Cybercriminals are plotting to take advantage of tax season, by fraudulently impersonating consumers and scamming Americans. For the citizens of the United States, tax season is upon us, during which we diligently file our annual tax returns with the US Internal Revenue Service (IRS). A big problem, however, is that, in this digital age of electronically filing forms, the checks and balances to protect against fraud have not satisfactorily kept pace.
Tax ID fraud a terrible problem
Cybercriminals are taking advantage of weak identification validation controls to commit tax fraud. Tax identity theft happens when someone files a fake tax return using your personal information and submits information that results in a refund—but to them, not you. They use your name and social security number with fictitious data, such as a different employer and address, to get a tax refund from the IRS. The IRS, not knowing better, accepts the information and is compelled to issue the refund in a very timely manner, else they must pay interest. So the common practice is to accept the information at face value and issue the refund to the submitter. Thieves will have the funds placed on a prepaid debit card or obtain a refund check they will quickly have cashed. If things are later found to be incorrect, the IRS may move to resolve the problem, but the criminal in most cases is long gone. The real citizen is then left with a rejection notice stating a filing has already taken place when they file their legitimate tax forms. It can take a very long time to correct the matter, more than a year to receive an earned refund, and many frustrating hours navigating through the confusing process.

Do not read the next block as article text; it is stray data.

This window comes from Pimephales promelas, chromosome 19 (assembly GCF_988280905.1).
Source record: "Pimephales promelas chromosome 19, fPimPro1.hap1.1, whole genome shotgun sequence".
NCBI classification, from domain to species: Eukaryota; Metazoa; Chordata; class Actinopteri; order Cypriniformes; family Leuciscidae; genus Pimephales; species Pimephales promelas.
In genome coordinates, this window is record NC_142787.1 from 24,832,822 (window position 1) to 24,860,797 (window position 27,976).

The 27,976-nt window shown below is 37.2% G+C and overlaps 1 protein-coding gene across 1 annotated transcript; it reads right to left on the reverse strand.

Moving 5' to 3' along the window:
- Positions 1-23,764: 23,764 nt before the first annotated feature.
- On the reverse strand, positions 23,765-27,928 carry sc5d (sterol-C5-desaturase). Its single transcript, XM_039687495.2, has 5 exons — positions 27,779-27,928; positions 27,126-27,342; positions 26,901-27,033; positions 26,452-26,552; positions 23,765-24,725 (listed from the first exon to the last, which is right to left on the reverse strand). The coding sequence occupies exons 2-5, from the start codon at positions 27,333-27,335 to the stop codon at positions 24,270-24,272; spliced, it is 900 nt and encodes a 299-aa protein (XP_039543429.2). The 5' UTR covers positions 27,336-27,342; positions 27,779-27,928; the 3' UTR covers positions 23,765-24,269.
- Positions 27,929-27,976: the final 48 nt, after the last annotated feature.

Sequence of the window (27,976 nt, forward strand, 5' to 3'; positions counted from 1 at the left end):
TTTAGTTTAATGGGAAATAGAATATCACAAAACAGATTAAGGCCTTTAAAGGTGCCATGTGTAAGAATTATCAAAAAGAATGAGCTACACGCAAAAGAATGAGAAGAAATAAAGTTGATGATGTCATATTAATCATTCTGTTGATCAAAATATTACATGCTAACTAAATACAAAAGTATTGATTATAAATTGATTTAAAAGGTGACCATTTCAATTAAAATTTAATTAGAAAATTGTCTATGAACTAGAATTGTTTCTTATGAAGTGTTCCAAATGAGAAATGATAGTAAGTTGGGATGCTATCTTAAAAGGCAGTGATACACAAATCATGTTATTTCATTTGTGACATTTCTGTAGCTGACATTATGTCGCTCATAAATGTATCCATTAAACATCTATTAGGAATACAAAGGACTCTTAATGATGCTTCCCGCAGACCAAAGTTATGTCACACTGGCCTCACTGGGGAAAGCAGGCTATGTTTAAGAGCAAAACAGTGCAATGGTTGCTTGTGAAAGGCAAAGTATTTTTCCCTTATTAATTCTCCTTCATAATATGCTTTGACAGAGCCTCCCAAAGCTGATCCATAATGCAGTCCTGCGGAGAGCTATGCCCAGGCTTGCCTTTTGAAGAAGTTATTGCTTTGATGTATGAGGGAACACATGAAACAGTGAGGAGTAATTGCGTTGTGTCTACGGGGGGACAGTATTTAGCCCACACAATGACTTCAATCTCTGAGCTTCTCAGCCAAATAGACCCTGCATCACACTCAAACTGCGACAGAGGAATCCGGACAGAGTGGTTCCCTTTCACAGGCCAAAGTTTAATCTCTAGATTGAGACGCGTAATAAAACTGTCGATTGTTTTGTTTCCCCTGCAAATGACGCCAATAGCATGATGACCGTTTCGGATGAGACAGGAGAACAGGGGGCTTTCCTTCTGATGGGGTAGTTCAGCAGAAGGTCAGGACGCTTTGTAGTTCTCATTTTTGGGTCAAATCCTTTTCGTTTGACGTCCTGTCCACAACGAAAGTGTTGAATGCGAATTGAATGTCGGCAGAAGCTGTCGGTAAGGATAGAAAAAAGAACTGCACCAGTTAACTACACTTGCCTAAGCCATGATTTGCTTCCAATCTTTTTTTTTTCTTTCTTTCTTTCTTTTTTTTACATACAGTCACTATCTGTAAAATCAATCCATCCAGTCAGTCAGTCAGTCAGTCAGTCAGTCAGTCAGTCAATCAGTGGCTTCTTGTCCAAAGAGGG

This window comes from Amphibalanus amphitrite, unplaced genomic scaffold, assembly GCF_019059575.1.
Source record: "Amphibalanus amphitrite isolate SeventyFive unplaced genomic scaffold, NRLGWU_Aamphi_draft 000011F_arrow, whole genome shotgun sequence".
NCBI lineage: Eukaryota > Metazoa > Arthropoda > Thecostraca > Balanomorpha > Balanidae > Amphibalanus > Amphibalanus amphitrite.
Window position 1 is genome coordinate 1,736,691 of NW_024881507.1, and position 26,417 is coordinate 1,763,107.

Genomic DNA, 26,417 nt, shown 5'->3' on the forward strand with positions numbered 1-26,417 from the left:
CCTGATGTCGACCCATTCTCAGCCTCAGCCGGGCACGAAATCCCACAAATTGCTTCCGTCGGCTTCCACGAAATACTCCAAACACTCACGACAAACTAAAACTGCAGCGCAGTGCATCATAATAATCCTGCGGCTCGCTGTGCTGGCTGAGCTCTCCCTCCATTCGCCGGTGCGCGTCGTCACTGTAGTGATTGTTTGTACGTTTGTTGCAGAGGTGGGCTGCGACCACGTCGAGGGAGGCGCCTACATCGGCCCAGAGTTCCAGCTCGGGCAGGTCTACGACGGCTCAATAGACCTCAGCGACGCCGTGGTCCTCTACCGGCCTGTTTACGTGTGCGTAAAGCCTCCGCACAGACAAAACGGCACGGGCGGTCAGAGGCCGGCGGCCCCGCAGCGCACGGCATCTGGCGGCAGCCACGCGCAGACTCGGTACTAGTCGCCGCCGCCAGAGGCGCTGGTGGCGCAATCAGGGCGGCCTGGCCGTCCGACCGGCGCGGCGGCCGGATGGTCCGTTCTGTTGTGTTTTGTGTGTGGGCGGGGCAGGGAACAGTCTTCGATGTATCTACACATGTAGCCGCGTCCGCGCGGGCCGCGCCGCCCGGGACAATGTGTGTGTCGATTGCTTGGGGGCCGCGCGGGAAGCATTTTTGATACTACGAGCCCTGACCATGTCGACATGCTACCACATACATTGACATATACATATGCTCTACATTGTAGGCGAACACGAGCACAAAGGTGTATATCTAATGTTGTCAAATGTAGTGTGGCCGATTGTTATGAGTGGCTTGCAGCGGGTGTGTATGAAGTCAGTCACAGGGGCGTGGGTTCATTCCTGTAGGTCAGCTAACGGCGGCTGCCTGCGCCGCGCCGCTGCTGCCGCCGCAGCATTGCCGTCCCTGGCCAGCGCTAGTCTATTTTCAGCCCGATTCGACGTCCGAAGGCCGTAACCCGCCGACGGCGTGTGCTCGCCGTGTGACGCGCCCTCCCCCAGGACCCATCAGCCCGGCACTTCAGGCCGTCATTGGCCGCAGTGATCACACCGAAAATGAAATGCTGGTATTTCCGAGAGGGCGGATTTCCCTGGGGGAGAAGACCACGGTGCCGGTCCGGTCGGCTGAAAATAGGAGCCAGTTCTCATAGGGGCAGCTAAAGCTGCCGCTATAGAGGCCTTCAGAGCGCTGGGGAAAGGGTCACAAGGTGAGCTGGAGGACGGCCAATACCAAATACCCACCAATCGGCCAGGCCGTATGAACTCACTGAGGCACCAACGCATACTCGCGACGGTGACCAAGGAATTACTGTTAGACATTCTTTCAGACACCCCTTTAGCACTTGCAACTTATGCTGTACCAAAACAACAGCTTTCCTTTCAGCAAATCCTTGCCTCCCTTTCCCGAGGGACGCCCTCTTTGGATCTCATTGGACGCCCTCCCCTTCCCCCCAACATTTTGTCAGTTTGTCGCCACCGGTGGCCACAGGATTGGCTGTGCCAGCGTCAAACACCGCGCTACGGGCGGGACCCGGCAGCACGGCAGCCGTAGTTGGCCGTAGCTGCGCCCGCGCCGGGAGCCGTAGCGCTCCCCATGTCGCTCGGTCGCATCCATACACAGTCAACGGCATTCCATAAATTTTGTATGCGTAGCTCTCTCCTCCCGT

Attackers are committing a lot of fraud and both the IRS and Federal Trade Commission (FTC) are concerned because the problem swells in size every year. Tax or wage ID theft complaints more than doubled, to more than 221,000 in 2015 from 109,000 in 2014. In the United States, ID theft is on the rise. The FTC received more than 490,000 consumer complaints, a 47% increase over 2014, with the biggest contributor to the rise being tax refund fraud. The US Bureau of Justice estimates 17.6 million Americans were victims of identity theft in 2014. That is about 7% of the US population aged 16 years or older.
Most of the IRS efforts to date have centered on prevention. For 2016, the IRS and FTC have rolled out consumer education and incident reporting sites. Tax identity theft, which can include other forms of tax fraud, has been the most common form of identity theft reported to the FTC during the past several years. The IRS prides itself in quick turnaround for processing electronic filings and issuing refunds, aiming for around 10 days. Within that process is a set of filtering algorithms, which improve every year, to identify fraudulent tax submissions. In 2015 the IRS flagged about 5 million suspicious returns, protecting US$11 billion.
Recently, the US federal government targeted south Florida, one of the nation’s hot spots for ID fraud, and issued a Geographic Targeting Order for check cashing companies to take extra steps in verifying customers’ identification before cashing income tax returns. For refund checks greater than $1,000, customers must provide valid government-issued identification, and the check cashing company must take a digital picture of the customer and obtain a clear thumbprint for the transaction to proceed. These are extreme measures to be sure, but one targeted specifically for two counties to stem the flow of tax fraud.